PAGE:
A limited liability company is perhaps the most agile and owner-friendly business structure. The LLC maintains the liability of the company separate from the owners. Income, debt and taxes pass through to the owners in proportion to their ownership percentage.

The owners report LLC income as a schedule on their personal tax returns. Further, the LLC gives its owners wide latitude to control the management and the form of the business as they choose. No required annual meetings, no required board members, no required distributions or contributions necessary. Many closely held companies prefer the flexibility and control that an LLC offers.

Corporations have many requirements: annual meetings, board members, quorums for votes, etc. The liability of the corporation is separate from the individual owners (shareholders). Corporate income and debt remain the sole responsibility of the corporation.

The owners (shareholders) may receive dividends of wages, which is the only income the shareholder must report on their taxes. The corporation files its own tax return, which has its own cost. Notably, until recently, only corporations could attain non-profit status. Regulations have recently changed to allow certain LLCs to apply for a non-profit status.

The type of business you operate may dictate the governance structure of your small business. An LLC can be managed by a vote of the owners (Members) or by a designated Manager. The State of Michigan now requires named Managers to manage cannabis companies. This recent change allows the State to regulate and perform background checks on the Managers.

While starting a business can be rather simple, doing it properly is key. Let’s look at a Limited Liability Company (LLC) as an example. Filing the Articles of Organization online with the State is simple. Obtaining an EIN from the IRS takes only a minute or two online.

Importance of Operating Agreements 

At this point you have a viable company that is registered and subject to taxation, however, you are not ready to transact business.

An LLC needs an Operating Agreement as a blueprint for the company, to define the rights, responsibilities and expectations of the owners. The Operating Agreement defines who the owners (Members) of the LLC are and amount of their ownership. Many banks require an Operating Agreement to be signed before they will open an account for an LLC, so that they know who the individuals are that have authority on behalf of the LLC.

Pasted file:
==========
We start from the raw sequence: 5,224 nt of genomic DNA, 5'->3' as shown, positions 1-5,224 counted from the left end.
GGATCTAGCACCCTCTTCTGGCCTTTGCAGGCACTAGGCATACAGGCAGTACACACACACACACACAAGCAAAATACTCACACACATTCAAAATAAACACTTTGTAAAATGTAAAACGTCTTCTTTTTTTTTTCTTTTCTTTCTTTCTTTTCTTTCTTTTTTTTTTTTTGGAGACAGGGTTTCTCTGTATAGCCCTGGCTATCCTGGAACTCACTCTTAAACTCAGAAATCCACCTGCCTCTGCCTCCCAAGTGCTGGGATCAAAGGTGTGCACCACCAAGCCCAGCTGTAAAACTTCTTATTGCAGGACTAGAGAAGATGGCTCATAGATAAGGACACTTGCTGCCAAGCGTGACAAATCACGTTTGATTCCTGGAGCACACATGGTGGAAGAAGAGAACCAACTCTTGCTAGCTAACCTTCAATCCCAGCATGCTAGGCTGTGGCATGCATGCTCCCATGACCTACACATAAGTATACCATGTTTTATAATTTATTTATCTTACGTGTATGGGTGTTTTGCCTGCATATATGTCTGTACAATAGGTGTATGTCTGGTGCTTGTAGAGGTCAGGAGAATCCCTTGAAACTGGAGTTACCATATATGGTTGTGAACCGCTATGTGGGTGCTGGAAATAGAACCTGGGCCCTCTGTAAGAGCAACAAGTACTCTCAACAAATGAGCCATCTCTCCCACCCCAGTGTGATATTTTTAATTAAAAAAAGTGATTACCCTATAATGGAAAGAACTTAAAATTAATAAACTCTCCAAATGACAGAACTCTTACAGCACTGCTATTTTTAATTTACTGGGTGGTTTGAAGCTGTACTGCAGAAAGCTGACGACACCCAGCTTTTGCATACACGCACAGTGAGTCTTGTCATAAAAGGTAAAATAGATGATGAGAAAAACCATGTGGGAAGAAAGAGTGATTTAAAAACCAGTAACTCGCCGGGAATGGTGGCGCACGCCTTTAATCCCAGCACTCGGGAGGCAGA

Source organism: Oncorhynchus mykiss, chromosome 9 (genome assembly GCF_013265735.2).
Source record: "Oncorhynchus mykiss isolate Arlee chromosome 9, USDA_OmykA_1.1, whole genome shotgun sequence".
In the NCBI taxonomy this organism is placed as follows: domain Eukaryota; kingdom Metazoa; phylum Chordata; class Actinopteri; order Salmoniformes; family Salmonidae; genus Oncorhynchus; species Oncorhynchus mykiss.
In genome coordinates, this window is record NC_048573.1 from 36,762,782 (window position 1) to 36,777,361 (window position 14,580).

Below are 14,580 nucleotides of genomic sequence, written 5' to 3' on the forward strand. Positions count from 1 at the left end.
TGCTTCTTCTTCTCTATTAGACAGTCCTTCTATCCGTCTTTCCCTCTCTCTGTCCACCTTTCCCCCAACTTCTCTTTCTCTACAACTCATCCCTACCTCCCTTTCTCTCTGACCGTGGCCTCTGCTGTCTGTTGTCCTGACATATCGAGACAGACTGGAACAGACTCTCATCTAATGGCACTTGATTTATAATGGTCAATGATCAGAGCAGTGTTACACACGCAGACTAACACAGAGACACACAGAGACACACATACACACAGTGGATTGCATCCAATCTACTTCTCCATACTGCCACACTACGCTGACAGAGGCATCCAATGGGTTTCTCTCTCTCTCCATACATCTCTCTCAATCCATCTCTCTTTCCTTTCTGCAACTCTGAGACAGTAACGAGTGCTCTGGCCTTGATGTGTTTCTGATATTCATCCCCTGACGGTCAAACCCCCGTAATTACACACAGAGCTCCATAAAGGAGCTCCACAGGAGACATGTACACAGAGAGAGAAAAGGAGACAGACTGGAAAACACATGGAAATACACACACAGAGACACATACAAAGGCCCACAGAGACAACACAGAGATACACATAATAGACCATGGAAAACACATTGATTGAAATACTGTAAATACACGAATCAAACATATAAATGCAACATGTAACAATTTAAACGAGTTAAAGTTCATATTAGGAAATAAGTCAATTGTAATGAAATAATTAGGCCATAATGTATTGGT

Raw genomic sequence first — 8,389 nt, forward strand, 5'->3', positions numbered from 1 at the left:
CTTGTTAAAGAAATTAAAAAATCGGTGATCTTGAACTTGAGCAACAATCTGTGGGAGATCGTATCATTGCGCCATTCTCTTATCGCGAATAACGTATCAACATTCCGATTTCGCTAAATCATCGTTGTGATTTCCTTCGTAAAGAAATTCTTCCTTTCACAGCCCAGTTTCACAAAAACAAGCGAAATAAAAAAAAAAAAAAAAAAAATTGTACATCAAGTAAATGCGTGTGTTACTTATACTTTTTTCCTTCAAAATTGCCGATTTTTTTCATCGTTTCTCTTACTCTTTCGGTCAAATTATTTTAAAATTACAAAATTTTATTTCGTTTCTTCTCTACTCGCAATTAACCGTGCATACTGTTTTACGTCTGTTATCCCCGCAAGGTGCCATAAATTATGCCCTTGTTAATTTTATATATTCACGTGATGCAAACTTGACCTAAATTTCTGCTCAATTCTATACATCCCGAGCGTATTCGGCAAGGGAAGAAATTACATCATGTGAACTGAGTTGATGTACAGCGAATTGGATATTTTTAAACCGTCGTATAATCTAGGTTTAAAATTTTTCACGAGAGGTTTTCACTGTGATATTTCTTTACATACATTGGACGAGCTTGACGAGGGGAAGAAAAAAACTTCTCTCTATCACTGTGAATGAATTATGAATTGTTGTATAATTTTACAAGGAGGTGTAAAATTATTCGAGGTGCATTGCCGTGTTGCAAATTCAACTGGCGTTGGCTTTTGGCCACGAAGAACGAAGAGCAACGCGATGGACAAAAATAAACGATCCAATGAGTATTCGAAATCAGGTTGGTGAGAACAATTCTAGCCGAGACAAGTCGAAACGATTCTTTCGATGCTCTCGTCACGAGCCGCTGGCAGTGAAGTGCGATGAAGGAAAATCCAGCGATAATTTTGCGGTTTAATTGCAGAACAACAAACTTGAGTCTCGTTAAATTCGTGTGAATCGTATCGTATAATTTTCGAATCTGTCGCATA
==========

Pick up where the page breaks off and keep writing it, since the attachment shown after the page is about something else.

The Operating Agreement names the members and defines the amounts of their interest. It can name the Managers and describe their authority to run the company. The Operating Agreement also lays out how the company internally operates. It describes how new members will be admitted into the LLC: do all members need to agree on the new member or only a majority interest in the LLC.

The Operating Agreement likewise describes the procedure for removing a member: buyout, expulsion, death, etc.

operating agreements

Important Provisions and Areas of Focus

Two particular areas that are essential to an LLC are the Involuntary Transfer provisions and the Deadlock provisions in an Operating Agreement.

Involuntary Transfers

Involuntary Transfers involve how a member’s ownership interests are handled in the case of unexpected life events. The following examples illustrate how the LLC is protected from an outside person gaining leverage over the LLC through an unforeseen event. The LLC was not formed with the intent to partner with a bankruptcy trustee, an ex-spouse or an heir. The LLC is jeopardized by the interference of these outside actors or by the actions of a court following one of these unfortunate events.

· If a member of an LLC files for bankruptcy, the member’s interest could be seen as an asset in the bankruptcy that is managed by the bankruptcy trustee. Not only would the value of the membership shares be added to the member’s assets and potentially disqualify the member from obtaining a bankruptcy discharge, but the trustee could seek to manage those assets on behalf of the member.

Accordingly, an LLC can protect itself from the unexpected bankruptcy of a member by proscribing a process for an immediate transfer of membership interest the moment that a bankruptcy is filed. A bankruptcy petition triggers a series of events to protect the company. The member’s ownership interest is offered for sale to the company at a predetermined price (often a calculation based upon recent financial information). This process would keep the LLC out of the bankruptcy and assure that the bankruptcy trustee is not managing the membership interest.

· Should a member get divorced, the membership interest could be treated as a marital asset. The member’s ex-spouse may or may not be well qualified to become a member of the LLC, but it is unlikely that the remaining members would like to negotiate business with the ex-spouse.